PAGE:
Why Your Immune System Is So Important
Why Your Immune System Is So Important
Your immune system is one of the most important systems in your body. It protects you from dozens of different diseases, and it does this by fighting off large numbers of bacteria, viruses, fungi and other pathogens that attack your body every day. Furthermore, it also works to stop the initiation of cancer.
Germs are all around us, and if we weren’t protected by our immune system, we would be dead in twenty-four hours. It is a complex, sophisticated, and a well organized system, and it has to be kept in top shape if you are to be fully protected. Some of the things that affect it adversely are:
• Improper nutrition
• High fat diet
• Little or no exercise
• Not enough sleep
• Environmental toxins
• Some drugs
The white cells in your body (also known as leukocytes) are a major part of your immune system. Most are born in the marrow of your body’s long bones. Some of them migrate to the thymus gland early on where they become T-cells. (The thymus is located just above the heart in the chest.) Others remain in the bone marrow, and some of them become what are called B-cells. Together, the T and B cells are referred to as lymphocytes.
While the T-cells are in the thymus they are trained to recognize over a million different antigens, with each T-cell recognizing only one specific antigen. An antigen is a molecular recognition code that is on the surface of all cells; is can be friendly or foreign. If unfriendly, such as those on viruses, it will be attacked. In most cases, however, immune system cells have to be given permission before they can attack. This is because several friendly pathogens live and perform important functions in the body. A good example is the friendly bacteria in your colon that help digest food.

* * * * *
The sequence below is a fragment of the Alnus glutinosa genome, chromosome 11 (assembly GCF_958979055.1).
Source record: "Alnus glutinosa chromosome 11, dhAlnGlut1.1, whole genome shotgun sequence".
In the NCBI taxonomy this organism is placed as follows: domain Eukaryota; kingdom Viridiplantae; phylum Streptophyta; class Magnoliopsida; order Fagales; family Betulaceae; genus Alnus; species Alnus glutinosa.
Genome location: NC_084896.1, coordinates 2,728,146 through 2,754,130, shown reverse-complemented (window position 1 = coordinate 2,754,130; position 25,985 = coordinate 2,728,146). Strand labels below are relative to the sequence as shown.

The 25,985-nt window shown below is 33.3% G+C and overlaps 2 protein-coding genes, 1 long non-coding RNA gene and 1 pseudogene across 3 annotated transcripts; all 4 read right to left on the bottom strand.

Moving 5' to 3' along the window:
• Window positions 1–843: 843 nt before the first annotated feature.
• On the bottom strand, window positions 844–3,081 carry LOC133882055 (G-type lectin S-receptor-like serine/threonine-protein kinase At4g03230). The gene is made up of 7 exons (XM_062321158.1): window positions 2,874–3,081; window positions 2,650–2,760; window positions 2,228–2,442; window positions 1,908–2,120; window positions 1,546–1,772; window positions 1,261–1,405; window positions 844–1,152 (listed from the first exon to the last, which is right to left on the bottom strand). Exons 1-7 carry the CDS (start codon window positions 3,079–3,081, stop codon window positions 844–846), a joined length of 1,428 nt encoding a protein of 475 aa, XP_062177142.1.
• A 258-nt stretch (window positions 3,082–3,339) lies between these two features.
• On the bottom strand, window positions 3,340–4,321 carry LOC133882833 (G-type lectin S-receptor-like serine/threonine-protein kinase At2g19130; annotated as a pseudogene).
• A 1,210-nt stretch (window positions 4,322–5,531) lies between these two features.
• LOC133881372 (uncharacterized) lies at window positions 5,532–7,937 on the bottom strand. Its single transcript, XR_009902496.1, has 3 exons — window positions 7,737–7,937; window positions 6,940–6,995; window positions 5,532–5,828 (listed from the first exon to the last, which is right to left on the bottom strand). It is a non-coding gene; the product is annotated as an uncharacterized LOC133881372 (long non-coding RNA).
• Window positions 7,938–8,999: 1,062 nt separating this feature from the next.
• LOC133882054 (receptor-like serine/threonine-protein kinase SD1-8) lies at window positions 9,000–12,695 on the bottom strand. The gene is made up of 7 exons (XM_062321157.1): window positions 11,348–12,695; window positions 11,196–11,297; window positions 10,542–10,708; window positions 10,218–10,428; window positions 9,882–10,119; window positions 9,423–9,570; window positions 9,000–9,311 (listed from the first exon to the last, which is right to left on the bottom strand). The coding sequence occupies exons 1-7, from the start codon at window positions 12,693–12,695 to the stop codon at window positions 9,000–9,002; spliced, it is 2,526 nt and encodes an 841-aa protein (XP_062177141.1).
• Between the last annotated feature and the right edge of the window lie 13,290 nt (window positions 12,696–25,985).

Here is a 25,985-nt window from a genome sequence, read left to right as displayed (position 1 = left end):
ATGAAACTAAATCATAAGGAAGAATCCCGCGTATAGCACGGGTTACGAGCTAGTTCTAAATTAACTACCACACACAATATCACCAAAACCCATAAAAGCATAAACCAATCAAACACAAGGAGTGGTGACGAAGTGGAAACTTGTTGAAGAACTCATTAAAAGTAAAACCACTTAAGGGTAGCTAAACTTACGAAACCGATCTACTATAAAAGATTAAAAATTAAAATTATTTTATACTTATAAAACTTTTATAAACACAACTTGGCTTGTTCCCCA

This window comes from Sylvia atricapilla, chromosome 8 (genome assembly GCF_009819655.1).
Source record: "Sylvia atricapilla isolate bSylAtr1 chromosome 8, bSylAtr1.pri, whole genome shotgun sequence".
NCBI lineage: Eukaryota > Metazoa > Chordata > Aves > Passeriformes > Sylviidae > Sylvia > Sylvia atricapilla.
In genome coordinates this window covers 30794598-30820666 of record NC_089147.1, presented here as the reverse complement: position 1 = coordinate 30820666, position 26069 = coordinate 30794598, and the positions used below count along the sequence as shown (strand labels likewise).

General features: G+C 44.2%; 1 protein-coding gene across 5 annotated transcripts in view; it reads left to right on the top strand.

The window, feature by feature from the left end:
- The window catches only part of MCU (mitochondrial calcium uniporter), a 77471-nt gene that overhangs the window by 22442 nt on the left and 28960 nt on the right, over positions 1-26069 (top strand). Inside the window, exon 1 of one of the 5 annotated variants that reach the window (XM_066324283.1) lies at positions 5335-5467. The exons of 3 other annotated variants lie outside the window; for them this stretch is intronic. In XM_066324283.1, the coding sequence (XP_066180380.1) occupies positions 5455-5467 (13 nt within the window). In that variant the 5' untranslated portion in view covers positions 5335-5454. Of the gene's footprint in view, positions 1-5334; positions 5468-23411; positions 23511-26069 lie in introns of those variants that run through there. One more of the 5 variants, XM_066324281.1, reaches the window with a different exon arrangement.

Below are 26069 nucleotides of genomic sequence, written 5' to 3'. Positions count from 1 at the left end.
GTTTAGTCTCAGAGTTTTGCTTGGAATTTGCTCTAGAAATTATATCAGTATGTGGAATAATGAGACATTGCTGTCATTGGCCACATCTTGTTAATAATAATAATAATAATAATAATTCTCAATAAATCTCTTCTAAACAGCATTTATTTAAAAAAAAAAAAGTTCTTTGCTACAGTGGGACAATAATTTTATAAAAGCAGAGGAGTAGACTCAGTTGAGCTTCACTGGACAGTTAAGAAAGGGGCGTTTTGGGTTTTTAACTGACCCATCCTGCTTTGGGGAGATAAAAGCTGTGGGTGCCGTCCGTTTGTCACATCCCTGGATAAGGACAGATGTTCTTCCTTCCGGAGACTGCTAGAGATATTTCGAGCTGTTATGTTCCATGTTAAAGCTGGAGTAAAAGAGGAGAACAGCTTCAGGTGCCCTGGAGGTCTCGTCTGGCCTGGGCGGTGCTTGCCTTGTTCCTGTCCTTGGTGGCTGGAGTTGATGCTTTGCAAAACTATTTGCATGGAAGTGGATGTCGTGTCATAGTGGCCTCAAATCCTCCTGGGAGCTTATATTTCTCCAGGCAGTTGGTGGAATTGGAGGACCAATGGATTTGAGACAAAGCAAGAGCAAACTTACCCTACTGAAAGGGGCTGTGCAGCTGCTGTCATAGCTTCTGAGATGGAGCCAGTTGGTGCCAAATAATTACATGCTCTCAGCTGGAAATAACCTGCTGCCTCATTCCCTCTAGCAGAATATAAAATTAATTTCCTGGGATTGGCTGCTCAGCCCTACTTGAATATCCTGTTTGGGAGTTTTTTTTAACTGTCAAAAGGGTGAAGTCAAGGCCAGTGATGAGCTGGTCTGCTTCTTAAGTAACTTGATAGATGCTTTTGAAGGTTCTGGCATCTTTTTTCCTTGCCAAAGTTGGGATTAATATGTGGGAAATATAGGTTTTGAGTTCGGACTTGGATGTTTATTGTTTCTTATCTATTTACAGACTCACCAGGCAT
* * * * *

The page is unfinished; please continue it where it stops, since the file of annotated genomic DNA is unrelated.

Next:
Your thymus works hard to educate billions of T-cells throughout your younger years. As you grow older, however, it begins to shrink in size, and gives you less protection. That’s why older people (over about 65) are more susceptible to infections and cancer.
As T-cells mature in the thymus, they take on one of four functions. They can become:
1. Helper T-cells (T-4 cells): These cells are particularly important shortly after the infection occurs. They sound the alarm, and alert the immune system, and they oversee the immune system’s response. They are usually activated after particles called macrophages detect antigens; these macrophages give off cytokines, or messengers, that tell other lymphocytes to begin the attack.
2. Suppressor T-cells (T-8 cells): Once the immune system cells are sent out to fight the antigens, they must be regulated and controlled, particularly after the invaders have been defeated. If not they can attack healthy cells of the body, which may lead to autoimmune disease. Suppressor cells shut down the response when needed.